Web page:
"a photo of akti88, sitting on sofa, legs crossed, holding bong"
a photo of mrclean, looking at viewer, arms folded, white shirt, upper body shot
Because the basic idea of tagging is that:
1) You're telling the model what to train itself on (a photo of akti88, the person)
2) Small details, like clothing type (red shirt, denim jeans, standing in kitchen, standing on beach, etc.) - This way, your LoRA will separate the person from the additional details.
ELI5 Explanation - If you have 30 images of Akti88 standing on the beach next to a palm tree, and you only caption each photo "a photo of akti88", then SD is much more likely to also produce the beach + palm tree in every output, because it associated those with "a photo of akti88".
Whereas if you specifically caption "photo of akti88,standing,on beach,palm tree" then SD will much more easily change those things in your generations. However, you must KEEP IT SIMPLE. Only tag important things (clothing type, background). If they have long hair in some photos, and curly hair in other photos, caption appropriately.
You don't need to tag things like "brown eyes" or "pale skin" for every photo because AI will naturally associate those things with the person as it trains. So only caption the person + important things about them that change throughout your dataset.
Of course you can use the "Generate Tags" tool, but because its tuned more for anime features / details it will include extra stuff you'll have to remove / manually go through.
Best Workflow I've Found (Updated Nov. 18, 2023)
I'm going to lay out my workflow, start to finish, for creating a high quality character LoRA that works well in the most popular checkpoints in different art styles (Animerge, EpicPhotoGasm, etc).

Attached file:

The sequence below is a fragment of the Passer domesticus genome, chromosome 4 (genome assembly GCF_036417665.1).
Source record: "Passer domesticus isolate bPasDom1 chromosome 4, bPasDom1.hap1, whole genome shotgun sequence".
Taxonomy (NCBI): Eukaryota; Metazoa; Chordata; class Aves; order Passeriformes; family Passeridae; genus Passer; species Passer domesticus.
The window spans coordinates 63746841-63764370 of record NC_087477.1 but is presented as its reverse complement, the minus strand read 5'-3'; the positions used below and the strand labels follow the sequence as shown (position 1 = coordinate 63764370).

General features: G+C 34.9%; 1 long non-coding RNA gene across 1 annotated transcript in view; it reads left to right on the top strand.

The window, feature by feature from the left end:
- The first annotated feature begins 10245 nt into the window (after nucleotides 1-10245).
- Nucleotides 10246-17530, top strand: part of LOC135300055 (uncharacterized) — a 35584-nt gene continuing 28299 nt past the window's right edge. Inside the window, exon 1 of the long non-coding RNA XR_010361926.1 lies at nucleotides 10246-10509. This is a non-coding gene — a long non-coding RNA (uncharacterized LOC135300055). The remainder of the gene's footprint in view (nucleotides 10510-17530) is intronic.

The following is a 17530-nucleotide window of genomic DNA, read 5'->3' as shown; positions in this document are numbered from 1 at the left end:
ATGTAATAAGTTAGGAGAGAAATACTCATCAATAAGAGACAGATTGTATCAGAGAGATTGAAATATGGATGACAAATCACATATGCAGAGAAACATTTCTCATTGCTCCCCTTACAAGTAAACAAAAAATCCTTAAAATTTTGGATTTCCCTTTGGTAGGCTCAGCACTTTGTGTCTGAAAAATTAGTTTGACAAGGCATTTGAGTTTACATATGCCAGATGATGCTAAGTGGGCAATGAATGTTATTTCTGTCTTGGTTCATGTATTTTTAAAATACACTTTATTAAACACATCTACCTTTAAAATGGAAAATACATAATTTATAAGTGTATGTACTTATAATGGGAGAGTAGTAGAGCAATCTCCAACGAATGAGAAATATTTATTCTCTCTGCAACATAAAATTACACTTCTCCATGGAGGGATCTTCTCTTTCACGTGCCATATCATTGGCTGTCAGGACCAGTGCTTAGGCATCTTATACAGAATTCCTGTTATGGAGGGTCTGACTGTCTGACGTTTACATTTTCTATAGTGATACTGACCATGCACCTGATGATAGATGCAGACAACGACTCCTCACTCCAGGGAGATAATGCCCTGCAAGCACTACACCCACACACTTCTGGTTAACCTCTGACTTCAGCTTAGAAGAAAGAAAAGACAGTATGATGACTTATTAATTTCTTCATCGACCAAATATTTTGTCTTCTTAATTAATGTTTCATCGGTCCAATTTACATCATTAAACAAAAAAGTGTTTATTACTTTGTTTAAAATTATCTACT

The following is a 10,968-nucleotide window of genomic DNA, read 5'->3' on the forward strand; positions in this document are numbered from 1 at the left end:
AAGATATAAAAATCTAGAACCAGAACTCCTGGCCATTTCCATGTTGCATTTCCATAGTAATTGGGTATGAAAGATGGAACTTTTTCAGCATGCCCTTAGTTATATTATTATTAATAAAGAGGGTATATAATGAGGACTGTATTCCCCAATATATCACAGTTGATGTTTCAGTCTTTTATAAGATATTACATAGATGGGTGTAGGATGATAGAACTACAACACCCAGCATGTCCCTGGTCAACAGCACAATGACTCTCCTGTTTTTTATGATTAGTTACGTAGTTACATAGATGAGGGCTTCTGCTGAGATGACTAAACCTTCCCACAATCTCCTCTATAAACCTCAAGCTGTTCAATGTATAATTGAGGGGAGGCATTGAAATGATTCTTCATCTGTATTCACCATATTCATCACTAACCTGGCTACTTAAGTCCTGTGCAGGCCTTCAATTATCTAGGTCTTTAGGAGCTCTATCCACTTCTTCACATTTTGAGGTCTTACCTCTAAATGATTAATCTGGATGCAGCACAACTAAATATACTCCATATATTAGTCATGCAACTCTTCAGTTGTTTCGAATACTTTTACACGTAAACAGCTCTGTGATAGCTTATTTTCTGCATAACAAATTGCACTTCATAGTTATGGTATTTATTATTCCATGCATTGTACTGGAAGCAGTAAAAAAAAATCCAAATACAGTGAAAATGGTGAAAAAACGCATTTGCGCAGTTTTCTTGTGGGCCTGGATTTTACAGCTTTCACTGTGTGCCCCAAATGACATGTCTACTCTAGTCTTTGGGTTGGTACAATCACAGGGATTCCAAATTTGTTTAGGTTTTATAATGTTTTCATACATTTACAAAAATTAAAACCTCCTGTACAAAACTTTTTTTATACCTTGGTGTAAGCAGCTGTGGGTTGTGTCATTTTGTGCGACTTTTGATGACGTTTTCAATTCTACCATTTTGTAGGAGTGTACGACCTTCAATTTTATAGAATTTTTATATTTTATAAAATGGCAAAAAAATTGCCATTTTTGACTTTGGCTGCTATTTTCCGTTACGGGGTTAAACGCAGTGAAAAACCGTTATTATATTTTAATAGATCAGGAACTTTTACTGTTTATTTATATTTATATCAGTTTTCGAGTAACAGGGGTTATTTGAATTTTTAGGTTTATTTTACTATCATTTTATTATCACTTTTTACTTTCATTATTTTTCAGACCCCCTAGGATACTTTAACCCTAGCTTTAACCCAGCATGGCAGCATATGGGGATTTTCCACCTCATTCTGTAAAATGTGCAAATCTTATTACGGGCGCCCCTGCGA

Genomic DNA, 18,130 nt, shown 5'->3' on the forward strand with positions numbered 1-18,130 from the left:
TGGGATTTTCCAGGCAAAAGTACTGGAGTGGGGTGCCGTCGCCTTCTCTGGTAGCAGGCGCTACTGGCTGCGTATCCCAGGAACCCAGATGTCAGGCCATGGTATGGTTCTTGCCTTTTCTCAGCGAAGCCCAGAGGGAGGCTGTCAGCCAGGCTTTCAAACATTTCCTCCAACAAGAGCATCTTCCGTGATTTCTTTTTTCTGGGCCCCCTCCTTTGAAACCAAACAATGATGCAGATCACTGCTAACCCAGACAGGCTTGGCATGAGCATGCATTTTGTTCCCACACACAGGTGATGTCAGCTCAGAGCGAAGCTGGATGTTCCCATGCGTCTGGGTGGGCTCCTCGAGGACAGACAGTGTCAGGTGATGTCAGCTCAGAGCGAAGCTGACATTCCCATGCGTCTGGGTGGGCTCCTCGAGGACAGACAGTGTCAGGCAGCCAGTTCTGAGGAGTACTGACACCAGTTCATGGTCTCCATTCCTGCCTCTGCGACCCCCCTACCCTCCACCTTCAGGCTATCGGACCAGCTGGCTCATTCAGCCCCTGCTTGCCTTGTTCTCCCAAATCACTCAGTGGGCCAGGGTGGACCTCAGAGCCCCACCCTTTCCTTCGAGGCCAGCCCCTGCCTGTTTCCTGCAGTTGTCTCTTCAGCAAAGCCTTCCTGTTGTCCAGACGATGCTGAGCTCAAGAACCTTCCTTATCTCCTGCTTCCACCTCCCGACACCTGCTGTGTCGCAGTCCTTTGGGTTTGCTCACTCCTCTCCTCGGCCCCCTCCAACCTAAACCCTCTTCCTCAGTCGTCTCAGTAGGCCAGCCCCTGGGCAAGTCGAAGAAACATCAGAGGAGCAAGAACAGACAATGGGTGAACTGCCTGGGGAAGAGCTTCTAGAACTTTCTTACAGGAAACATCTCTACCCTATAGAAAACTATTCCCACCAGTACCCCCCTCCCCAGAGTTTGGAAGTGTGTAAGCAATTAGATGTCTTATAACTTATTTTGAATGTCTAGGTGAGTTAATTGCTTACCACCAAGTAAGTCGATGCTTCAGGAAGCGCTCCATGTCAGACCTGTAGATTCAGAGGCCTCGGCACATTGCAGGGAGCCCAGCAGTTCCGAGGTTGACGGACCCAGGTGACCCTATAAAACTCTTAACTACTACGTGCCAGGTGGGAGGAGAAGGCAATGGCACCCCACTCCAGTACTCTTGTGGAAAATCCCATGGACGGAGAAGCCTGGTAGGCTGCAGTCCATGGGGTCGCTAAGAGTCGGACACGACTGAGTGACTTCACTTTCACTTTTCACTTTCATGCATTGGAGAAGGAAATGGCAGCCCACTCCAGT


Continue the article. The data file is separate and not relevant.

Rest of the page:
Step 1: Gather images. 10 - 20 is "good enough" but I'd rather have much larger variety. Therefore grab as many as you can of the subject you're training for.
Videos are a great resource for gathering additional angles of the subject, that is why I recommended the Video to JPG frame converter tool.
You mainly want headshots, half-length portraits, and full-body shots. Your objective is to train AI on the person's face and body shape. The background and clothes they're wearing are just added info.
Headshots and half-length portraits should be high quality, full-length portraits can be a little blurrier. You can train a handful of blurry or low-quality photos if they contain useful poses or angles, but make sure you have more high quality than low.
You don't need images of them sitting, laying down, etc. because AI can "guess" what the person looks like in that pose, but it helps to add those images if you have them, especially if your objective is photorealism (not drawn / anime style).
Step 2: Go through all the images you've gathered, and decide which ones are the best quality. If you gathered like 200 images of the subject, just double-check and optimize your dataset for anything that doesn't feel necessary in the end.
Step 3: Make a backup copy of your folder containing all images.
Manually crop out any other people besides your subject.
If other people's limbs are in the photos, go ahead and just paint the entire background white. Then you can just say "white background" in the captions.
Now launch the Data-Set-All-In-One tool linked in the intro. Run the auto-crop tool on your entire folder of images.